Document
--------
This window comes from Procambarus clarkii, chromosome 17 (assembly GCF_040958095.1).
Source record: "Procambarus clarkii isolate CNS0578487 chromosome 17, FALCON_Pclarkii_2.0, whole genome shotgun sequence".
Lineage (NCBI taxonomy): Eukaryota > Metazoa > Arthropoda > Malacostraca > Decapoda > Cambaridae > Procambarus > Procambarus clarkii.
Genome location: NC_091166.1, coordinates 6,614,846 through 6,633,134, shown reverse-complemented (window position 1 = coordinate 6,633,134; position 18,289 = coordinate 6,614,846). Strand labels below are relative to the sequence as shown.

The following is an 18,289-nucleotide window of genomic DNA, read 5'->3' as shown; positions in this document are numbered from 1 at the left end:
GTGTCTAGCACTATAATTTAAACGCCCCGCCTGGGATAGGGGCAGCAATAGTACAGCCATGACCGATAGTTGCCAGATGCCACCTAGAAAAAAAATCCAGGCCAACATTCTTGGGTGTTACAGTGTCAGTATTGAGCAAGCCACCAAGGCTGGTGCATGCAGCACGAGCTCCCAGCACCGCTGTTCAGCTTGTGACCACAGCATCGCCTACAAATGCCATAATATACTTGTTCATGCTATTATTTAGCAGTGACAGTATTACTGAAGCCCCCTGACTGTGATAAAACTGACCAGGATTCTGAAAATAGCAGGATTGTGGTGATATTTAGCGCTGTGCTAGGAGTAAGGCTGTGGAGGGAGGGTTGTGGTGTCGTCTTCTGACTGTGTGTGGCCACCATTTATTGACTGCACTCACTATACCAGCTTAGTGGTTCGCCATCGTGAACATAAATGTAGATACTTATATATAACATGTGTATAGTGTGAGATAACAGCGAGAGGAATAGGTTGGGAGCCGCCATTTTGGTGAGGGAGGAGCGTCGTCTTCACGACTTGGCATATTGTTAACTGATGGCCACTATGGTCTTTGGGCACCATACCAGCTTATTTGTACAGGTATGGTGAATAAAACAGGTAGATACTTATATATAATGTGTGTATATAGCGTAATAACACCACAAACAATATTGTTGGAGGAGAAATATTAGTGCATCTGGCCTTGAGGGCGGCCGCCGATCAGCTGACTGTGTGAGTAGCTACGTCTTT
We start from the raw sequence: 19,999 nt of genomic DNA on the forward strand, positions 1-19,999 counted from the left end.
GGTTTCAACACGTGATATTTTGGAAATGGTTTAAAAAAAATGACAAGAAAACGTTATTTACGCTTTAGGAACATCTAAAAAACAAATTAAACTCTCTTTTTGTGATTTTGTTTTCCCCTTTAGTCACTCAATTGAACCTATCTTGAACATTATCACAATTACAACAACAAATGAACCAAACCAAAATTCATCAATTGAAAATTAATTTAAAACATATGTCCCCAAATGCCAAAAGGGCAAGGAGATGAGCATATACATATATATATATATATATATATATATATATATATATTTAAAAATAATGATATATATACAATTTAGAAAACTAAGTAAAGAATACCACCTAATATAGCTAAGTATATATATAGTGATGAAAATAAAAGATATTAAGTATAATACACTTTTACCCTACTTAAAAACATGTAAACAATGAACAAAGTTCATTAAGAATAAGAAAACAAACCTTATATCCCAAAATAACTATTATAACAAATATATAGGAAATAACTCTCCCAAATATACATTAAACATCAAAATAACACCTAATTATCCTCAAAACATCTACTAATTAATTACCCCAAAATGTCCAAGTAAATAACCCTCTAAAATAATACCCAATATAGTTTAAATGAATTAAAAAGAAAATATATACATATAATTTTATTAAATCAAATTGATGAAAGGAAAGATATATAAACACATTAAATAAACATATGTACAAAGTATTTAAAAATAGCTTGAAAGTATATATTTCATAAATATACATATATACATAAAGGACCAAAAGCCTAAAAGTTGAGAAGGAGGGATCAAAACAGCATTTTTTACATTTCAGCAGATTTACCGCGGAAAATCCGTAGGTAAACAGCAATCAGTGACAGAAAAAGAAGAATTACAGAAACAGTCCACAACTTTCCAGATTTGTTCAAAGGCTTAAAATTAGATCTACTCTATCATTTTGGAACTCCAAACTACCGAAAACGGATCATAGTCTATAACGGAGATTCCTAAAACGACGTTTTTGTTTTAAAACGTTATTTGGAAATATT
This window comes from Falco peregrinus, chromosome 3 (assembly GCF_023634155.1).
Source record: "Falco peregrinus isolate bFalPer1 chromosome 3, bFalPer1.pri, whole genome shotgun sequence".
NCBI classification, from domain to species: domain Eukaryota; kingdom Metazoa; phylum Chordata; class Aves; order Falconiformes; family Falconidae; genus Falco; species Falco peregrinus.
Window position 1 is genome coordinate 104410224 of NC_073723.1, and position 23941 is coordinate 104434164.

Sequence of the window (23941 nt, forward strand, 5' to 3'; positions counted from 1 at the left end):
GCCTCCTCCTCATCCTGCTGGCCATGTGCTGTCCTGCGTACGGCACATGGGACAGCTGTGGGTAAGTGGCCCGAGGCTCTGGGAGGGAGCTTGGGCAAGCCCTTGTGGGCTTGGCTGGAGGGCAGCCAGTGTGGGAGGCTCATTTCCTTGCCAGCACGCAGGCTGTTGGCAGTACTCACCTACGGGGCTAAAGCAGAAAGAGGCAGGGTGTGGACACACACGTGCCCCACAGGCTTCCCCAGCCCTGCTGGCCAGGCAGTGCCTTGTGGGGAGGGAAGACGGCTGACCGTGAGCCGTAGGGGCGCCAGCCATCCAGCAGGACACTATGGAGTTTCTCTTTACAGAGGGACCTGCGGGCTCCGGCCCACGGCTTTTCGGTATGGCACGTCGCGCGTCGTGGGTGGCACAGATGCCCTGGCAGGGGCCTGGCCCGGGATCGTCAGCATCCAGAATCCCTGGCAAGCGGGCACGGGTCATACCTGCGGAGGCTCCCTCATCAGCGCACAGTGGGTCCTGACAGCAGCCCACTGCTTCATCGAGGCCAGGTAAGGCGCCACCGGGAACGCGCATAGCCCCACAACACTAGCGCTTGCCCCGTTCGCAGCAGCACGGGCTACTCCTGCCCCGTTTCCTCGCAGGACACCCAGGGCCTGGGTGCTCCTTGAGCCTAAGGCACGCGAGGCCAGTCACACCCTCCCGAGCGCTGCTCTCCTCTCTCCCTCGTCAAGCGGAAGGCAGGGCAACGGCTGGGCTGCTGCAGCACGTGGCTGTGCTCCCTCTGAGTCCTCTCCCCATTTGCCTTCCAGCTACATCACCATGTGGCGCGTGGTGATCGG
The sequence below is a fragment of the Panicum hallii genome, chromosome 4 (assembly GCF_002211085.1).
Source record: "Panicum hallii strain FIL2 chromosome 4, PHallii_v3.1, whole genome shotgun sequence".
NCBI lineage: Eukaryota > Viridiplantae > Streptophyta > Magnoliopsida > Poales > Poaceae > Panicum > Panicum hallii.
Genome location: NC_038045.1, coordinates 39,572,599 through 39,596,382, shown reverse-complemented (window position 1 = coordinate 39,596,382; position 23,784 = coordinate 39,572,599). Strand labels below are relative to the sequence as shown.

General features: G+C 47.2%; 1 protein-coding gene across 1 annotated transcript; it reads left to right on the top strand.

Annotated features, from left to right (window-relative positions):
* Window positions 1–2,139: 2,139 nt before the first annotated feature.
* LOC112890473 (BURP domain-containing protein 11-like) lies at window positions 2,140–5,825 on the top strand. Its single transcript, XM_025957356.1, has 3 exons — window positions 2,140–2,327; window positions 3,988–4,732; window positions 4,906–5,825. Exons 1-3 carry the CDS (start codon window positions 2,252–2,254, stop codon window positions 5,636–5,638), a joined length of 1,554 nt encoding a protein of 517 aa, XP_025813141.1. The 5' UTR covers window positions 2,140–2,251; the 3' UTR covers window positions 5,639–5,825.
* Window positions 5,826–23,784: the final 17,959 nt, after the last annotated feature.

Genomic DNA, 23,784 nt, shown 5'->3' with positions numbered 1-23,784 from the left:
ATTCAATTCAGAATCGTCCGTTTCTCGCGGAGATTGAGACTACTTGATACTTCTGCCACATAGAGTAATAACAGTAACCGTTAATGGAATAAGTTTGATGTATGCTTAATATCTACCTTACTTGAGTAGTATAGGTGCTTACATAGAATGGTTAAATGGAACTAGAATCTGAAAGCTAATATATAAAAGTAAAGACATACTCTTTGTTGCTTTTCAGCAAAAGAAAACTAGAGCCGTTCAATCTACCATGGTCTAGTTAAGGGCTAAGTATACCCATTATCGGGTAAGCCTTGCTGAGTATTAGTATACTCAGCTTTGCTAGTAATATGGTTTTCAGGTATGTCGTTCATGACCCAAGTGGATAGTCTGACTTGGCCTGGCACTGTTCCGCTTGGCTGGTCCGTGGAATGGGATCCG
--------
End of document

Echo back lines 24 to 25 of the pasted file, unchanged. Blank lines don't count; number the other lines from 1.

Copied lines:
Genomic DNA, 23,784 nt, shown 5'->3' with positions numbered 1-23,784 from the left:
ATTCAATTCAGAATCGTCCGTTTCTCGCGGAGATTGAGACTACTTGATACTTCTGCCACATAGAGTAATAACAGTAACCGTTAATGGAATAAGTTTGATGTATGCTTAATATCTACCTTACTTGAGTAGTATAGGTGCTTACATAGAATGGTTAAATGGAACTAGAATCTGAAAGCTAATATATAAAAGTAAAGACATACTCTTTGTTGCTTTTCAGCAAAAGAAAACTAGAGCCGTTCAATCTACCATGGTCTAGTTAAGGGCTAAGTATACCCATTATCGGGTAAGCCTTGCTGAGTATTAGTATACTCAGCTTTGCTAGTAATATGGTTTTCAGGTATGTCGTTCATGACCCAAGTGGATAGTCTGACTTGGCCTGGCACTGTTCCGCTTGGCTGGTCCGTGGAATGGGATCCG